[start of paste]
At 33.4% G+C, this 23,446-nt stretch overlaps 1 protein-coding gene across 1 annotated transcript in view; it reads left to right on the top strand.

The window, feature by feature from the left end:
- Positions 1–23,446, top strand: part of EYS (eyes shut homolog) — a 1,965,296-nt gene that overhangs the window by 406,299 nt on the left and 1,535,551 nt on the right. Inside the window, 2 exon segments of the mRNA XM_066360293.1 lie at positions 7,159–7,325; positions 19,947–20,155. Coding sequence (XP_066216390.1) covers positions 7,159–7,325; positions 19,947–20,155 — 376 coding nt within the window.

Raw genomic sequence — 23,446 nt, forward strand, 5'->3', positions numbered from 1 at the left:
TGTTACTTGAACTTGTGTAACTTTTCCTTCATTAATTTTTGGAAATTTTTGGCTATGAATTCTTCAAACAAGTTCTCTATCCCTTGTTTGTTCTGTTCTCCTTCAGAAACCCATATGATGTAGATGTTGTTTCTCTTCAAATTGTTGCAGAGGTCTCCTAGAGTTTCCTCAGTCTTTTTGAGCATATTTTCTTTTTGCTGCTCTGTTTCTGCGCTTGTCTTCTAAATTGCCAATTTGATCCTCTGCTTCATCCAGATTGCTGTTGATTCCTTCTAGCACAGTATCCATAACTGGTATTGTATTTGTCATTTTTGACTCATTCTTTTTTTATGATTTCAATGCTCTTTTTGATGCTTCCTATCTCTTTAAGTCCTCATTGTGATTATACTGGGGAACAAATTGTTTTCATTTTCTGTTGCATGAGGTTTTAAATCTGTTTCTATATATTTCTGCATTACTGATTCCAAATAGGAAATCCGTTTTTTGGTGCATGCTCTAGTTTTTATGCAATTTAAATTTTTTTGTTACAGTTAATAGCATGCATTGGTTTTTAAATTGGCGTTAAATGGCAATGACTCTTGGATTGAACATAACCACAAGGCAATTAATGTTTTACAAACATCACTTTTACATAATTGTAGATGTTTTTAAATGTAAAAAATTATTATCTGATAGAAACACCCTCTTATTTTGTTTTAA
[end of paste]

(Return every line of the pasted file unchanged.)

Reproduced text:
At 33.4% G+C, this 23,446-nt stretch overlaps 1 protein-coding gene across 1 annotated transcript in view; it reads left to right on the top strand.

The window, feature by feature from the left end:
- Positions 1–23,446, top strand: part of EYS (eyes shut homolog) — a 1,965,296-nt gene that overhangs the window by 406,299 nt on the left and 1,535,551 nt on the right. Inside the window, 2 exon segments of the mRNA XM_066360293.1 lie at positions 7,159–7,325; positions 19,947–20,155. Coding sequence (XP_066216390.1) covers positions 7,159–7,325; positions 19,947–20,155 — 376 coding nt within the window.

Raw genomic sequence — 23,446 nt, forward strand, 5'->3', positions numbered from 1 at the left:
TGTTACTTGAACTTGTGTAACTTTTCCTTCATTAATTTTTGGAAATTTTTGGCTATGAATTCTTCAAACAAGTTCTCTATCCCTTGTTTGTTCTGTTCTCCTTCAGAAACCCATATGATGTAGATGTTGTTTCTCTTCAAATTGTTGCAGAGGTCTCCTAGAGTTTCCTCAGTCTTTTTGAGCATATTTTCTTTTTGCTGCTCTGTTTCTGCGCTTGTCTTCTAAATTGCCAATTTGATCCTCTGCTTCATCCAGATTGCTGTTGATTCCTTCTAGCACAGTATCCATAACTGGTATTGTATTTGTCATTTTTGACTCATTCTTTTTTTATGATTTCAATGCTCTTTTTGATGCTTCCTATCTCTTTAAGTCCTCATTGTGATTATACTGGGGAACAAATTGTTTTCATTTTCTGTTGCATGAGGTTTTAAATCTGTTTCTATATATTTCTGCATTACTGATTCCAAATAGGAAATCCGTTTTTTGGTGCATGCTCTAGTTTTTATGCAATTTAAATTTTTTTGTTACAGTTAATAGCATGCATTGGTTTTTAAATTGGCGTTAAATGGCAATGACTCTTGGATTGAACATAACCACAAGGCAATTAATGTTTTACAAACATCACTTTTACATAATTGTAGATGTTTTTAAATGTAAAAAATTATTATCTGATAGAAACACCCTCTTATTTTGTTTTAA